Included among the arguments for the renewal of TRIA without material modification are studies which suggest that a private market solution may not be possible without government support. By way of example, the 2013 Terrorism Risk Insurance Report, issued by Marsh & McLennan Companies, states, “Although there is private market capacity for terrorism insurance, it may not be enough to meet the demand in the marketplace should TRIA not be reauthorized. In that case, despite an ongoing exposure to terrorism events, insureds may be unable to secure adequate capacity to insure their risks, or may be unable to do so at commercially viable prices.”38  Fitch Ratings has also concluded that “it is unlikely that substantial private market capacity would arise as a substitute to [TRIA] coverage if the program is allowed to expire.”39  Moreover, the decreased availability of terrorism insurance may very well impact the CMBS market, as Fitch, among other rating agencies, “may decline to rate . . . CMBS transactions with inadequate terrorism insurance” or may lower its ratings on such transactions.40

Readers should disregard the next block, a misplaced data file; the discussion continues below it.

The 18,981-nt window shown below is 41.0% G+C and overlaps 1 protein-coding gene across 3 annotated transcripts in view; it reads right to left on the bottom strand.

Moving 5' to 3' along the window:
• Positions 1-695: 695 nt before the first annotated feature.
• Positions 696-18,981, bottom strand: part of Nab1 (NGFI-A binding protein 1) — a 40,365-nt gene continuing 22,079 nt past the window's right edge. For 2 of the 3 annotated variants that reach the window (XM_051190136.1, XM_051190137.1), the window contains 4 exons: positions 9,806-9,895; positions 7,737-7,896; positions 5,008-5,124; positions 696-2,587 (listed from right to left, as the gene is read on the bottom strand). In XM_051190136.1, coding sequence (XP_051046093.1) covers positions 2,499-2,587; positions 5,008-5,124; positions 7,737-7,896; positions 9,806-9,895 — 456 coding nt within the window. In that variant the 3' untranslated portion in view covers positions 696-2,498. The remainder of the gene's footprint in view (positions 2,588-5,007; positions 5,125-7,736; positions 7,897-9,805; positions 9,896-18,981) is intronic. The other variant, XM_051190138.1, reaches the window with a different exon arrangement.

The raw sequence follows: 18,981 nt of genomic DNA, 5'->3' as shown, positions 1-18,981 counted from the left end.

Regardless of what legislation Congress may ultimately pass, most would agree that TRIA provided reassurance to the markets and helped maintain the continued availability of terrorism insurance after the September 11th attacks. Notwithstanding such past successes, the effect on the markets will almost certainly be substantial if TRIA is allowed to expire  at the end of 2014. Even if TRIA is extended beyond 2014, the details of such extension, together with the timing thereof, could impact the marketplace by affecting the availability and cost of terrorism insurance coverage. These are issues that will gather more and more attention as the TRIA sunset date draws closer and the final form of any ultimate legislation becomes apparent.